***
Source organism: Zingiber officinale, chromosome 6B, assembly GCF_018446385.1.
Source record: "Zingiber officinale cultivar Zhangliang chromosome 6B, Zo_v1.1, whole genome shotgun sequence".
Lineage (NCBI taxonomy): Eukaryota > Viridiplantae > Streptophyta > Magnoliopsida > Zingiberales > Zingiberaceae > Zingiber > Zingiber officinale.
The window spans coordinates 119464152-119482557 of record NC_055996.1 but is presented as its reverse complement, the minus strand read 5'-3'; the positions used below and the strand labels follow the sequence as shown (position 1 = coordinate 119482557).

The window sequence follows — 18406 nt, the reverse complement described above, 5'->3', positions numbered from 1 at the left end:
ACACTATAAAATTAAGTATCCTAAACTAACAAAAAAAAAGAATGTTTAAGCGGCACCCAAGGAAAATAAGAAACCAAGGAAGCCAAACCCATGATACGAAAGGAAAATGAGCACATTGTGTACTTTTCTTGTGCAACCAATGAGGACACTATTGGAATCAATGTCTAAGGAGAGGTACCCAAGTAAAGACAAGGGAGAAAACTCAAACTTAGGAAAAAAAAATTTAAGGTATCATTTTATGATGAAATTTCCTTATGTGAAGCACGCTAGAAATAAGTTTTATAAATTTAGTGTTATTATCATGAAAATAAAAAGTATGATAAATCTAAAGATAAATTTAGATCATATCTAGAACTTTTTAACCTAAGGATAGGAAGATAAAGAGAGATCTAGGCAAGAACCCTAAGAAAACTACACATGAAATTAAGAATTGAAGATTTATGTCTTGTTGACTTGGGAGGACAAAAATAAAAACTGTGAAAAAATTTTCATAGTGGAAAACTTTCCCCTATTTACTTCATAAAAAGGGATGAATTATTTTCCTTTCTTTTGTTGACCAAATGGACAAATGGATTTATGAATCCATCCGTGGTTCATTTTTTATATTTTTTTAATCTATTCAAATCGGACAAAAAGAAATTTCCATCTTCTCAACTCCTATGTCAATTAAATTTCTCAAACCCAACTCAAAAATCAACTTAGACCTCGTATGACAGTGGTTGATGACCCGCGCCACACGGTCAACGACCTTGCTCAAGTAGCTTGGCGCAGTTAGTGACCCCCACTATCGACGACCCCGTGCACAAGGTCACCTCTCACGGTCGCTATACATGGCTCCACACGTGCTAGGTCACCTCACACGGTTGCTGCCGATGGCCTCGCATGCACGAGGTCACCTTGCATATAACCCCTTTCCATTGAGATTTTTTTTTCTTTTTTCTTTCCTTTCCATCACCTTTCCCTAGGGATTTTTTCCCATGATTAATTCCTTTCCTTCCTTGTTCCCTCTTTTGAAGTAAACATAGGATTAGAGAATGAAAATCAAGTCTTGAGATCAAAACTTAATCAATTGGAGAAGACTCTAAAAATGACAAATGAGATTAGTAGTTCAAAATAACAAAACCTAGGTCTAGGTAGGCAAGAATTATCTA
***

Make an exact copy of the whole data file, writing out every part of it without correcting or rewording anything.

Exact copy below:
Source organism: Zingiber officinale, chromosome 6B, assembly GCF_018446385.1.
Source record: "Zingiber officinale cultivar Zhangliang chromosome 6B, Zo_v1.1, whole genome shotgun sequence".
Lineage (NCBI taxonomy): Eukaryota > Viridiplantae > Streptophyta > Magnoliopsida > Zingiberales > Zingiberaceae > Zingiber > Zingiber officinale.
The window spans coordinates 119464152-119482557 of record NC_055996.1 but is presented as its reverse complement, the minus strand read 5'-3'; the positions used below and the strand labels follow the sequence as shown (position 1 = coordinate 119482557).

The window sequence follows — 18406 nt, the reverse complement described above, 5'->3', positions numbered from 1 at the left end:
ACACTATAAAATTAAGTATCCTAAACTAACAAAAAAAAAGAATGTTTAAGCGGCACCCAAGGAAAATAAGAAACCAAGGAAGCCAAACCCATGATACGAAAGGAAAATGAGCACATTGTGTACTTTTCTTGTGCAACCAATGAGGACACTATTGGAATCAATGTCTAAGGAGAGGTACCCAAGTAAAGACAAGGGAGAAAACTCAAACTTAGGAAAAAAAAATTTAAGGTATCATTTTATGATGAAATTTCCTTATGTGAAGCACGCTAGAAATAAGTTTTATAAATTTAGTGTTATTATCATGAAAATAAAAAGTATGATAAATCTAAAGATAAATTTAGATCATATCTAGAACTTTTTAACCTAAGGATAGGAAGATAAAGAGAGATCTAGGCAAGAACCCTAAGAAAACTACACATGAAATTAAGAATTGAAGATTTATGTCTTGTTGACTTGGGAGGACAAAAATAAAAACTGTGAAAAAATTTTCATAGTGGAAAACTTTCCCCTATTTACTTCATAAAAAGGGATGAATTATTTTCCTTTCTTTTGTTGACCAAATGGACAAATGGATTTATGAATCCATCCGTGGTTCATTTTTTATATTTTTTTAATCTATTCAAATCGGACAAAAAGAAATTTCCATCTTCTCAACTCCTATGTCAATTAAATTTCTCAAACCCAACTCAAAAATCAACTTAGACCTCGTATGACAGTGGTTGATGACCCGCGCCACACGGTCAACGACCTTGCTCAAGTAGCTTGGCGCAGTTAGTGACCCCCACTATCGACGACCCCGTGCACAAGGTCACCTCTCACGGTCGCTATACATGGCTCCACACGTGCTAGGTCACCTCACACGGTTGCTGCCGATGGCCTCGCATGCACGAGGTCACCTTGCATATAACCCCTTTCCATTGAGATTTTTTTTTCTTTTTTCTTTCCTTTCCATCACCTTTCCCTAGGGATTTTTTCCCATGATTAATTCCTTTCCTTCCTTGTTCCCTCTTTTGAAGTAAACATAGGATTAGAGAATGAAAATCAAGTCTTGAGATCAAAACTTAATCAATTGGAGAAGACTCTAAAAATGACAAATGAGATTAGTAGTTCAAAATAACAAAACCTAGGTCTAGGTAGGCAAGAATTATCTA